A special needs trust holds funds that can be used for a person who has a disability. People who have special needs are often eligible for two main government benefits – Supplemental Security Income (“SSI”) and Medicaid. Both benefits require the recipient to have less than $2,000 in assets to preserve eligibility. Parents can set aside assets to be used for their disabled child’s needs by using a special needs trust. The trust can then pay for a wide variety of services, items, education, recreation, medical expenses, living expenses and comforts that government benefits do not. For example, as a part of parents’ estate plan, they can give their child’s would-be inheritance to a special needs trust created for that child without violating the $2,000 asset threshold limitation. Both SSI and Medicaid have complicated rules that must be incorporated in the trust document, and the trust itself must be administered carefully.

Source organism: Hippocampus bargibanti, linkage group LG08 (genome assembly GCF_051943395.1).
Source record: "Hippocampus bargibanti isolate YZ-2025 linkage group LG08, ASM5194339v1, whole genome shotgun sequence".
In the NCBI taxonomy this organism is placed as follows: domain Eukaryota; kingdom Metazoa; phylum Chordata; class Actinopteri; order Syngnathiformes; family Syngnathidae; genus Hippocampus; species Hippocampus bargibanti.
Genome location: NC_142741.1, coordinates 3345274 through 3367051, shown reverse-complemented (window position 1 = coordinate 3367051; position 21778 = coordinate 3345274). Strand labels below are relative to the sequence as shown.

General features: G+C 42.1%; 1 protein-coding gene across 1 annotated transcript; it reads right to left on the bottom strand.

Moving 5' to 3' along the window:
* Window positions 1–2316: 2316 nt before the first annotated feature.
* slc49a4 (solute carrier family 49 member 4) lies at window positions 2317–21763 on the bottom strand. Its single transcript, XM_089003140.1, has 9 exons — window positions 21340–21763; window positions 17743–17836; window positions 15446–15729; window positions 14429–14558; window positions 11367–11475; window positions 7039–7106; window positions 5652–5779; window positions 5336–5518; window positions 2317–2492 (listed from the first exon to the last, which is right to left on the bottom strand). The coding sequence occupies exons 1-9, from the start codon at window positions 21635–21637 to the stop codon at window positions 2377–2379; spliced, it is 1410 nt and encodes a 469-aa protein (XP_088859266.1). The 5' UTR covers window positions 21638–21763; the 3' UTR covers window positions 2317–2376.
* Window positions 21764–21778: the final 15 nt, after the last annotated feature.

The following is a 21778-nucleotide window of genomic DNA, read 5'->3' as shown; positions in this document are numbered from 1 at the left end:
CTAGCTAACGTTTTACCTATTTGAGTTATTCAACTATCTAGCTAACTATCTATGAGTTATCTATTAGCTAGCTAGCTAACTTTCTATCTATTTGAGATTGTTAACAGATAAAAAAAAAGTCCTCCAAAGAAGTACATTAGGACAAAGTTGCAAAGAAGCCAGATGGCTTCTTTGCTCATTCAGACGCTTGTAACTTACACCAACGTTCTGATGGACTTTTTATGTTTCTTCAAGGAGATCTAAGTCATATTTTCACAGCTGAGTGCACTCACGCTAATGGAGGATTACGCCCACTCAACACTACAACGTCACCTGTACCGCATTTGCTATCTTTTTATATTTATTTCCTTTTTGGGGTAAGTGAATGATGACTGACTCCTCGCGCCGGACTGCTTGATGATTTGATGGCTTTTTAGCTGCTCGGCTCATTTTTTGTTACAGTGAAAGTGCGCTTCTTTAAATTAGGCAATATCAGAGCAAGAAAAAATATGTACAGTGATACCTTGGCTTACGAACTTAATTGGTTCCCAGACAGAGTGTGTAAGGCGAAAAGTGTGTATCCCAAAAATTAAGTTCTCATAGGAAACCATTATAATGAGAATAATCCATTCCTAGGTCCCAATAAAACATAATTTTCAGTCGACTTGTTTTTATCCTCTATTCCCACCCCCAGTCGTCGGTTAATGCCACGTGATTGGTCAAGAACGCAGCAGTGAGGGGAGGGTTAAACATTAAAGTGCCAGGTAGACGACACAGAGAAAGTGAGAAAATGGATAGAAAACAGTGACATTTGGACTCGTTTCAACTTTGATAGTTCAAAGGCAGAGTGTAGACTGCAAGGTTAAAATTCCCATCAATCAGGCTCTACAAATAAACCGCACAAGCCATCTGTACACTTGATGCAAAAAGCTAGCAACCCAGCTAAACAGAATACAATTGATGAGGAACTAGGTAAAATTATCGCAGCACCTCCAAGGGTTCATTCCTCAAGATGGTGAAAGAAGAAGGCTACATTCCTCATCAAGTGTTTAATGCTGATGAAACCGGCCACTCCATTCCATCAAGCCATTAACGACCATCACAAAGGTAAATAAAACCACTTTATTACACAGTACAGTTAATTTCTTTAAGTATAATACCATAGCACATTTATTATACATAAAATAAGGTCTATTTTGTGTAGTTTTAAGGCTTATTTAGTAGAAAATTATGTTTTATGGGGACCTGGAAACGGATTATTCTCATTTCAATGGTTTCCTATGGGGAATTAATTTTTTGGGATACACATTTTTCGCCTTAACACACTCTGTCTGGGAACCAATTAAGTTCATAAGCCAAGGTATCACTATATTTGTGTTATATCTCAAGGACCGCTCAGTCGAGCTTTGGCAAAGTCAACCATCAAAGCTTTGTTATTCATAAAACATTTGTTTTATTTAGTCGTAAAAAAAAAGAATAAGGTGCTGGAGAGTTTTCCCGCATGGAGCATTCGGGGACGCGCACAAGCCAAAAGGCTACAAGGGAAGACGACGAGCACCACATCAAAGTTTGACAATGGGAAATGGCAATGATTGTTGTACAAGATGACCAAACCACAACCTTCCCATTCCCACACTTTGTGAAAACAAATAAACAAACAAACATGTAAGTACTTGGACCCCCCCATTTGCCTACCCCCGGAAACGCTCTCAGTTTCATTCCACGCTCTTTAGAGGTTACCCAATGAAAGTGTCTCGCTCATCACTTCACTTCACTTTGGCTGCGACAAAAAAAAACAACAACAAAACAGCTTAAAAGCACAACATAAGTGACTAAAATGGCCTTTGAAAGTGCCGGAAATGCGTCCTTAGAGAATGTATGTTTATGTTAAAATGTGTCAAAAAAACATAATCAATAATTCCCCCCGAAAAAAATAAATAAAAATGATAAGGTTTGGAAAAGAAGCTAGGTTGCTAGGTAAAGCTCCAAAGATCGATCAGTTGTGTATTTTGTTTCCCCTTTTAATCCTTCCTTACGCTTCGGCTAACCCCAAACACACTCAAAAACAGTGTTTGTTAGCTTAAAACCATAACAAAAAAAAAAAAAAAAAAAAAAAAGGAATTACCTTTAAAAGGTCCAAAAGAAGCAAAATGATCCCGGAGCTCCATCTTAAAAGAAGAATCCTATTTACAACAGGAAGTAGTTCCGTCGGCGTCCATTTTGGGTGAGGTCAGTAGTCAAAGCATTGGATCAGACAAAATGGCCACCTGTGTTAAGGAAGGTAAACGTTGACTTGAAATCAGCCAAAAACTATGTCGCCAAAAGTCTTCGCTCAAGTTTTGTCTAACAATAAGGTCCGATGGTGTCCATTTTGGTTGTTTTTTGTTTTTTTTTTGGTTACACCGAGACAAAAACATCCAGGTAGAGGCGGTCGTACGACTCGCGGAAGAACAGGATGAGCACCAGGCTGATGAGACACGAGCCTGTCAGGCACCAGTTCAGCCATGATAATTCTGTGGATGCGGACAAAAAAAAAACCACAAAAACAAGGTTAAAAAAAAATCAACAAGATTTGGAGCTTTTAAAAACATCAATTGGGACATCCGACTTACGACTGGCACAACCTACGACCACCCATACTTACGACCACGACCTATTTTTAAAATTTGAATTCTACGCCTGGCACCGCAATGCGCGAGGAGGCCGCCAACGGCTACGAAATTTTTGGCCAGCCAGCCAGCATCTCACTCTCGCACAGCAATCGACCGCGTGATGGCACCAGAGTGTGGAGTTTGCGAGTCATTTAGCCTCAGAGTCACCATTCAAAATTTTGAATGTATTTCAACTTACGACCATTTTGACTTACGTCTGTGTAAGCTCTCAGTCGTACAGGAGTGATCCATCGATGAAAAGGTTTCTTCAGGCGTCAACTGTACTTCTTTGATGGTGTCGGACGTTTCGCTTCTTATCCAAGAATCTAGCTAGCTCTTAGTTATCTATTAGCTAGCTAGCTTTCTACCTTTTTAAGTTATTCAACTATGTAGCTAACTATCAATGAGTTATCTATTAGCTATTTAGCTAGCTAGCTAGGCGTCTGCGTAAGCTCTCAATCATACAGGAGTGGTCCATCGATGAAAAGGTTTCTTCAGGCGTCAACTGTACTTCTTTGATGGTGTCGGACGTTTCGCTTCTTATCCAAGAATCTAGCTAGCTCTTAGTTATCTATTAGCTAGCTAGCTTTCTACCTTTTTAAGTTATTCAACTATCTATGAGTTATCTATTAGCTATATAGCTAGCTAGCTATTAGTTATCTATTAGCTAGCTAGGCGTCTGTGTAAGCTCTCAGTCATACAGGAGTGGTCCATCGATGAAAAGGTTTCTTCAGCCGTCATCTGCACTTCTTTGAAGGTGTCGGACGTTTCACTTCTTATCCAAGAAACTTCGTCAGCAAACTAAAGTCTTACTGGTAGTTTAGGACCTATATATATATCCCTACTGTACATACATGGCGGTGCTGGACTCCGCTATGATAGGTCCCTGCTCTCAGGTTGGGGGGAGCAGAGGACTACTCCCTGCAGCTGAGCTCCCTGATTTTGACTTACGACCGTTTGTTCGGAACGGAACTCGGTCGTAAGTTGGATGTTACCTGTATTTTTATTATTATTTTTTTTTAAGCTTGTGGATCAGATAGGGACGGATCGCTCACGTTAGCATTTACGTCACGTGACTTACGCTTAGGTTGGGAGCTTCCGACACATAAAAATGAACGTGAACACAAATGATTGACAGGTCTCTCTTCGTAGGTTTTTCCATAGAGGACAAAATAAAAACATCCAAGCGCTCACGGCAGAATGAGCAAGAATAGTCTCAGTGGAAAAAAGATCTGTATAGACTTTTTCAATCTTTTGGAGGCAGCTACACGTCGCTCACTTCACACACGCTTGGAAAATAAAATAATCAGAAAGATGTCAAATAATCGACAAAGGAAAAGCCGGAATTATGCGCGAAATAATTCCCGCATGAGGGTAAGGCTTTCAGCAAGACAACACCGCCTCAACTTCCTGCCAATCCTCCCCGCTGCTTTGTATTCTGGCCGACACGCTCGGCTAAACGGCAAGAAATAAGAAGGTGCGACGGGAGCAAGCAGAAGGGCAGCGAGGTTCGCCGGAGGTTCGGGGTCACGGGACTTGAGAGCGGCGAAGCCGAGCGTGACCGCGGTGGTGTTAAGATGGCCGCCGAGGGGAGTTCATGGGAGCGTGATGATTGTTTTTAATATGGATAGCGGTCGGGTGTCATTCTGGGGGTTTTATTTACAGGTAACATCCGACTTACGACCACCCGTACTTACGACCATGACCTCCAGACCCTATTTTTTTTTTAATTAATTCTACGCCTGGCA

There are different types of special needs trusts, depending on the source of the funds, when the trust needs to be established, and if others (besides the parents) wish to contribute to the trust (such as grandparents). The most commonly known special needs trust is a “third party” special needs trust; less commonly used is a “first party” special needs trust. Special needs trusts are an important layer of financial security for the individual with a disability.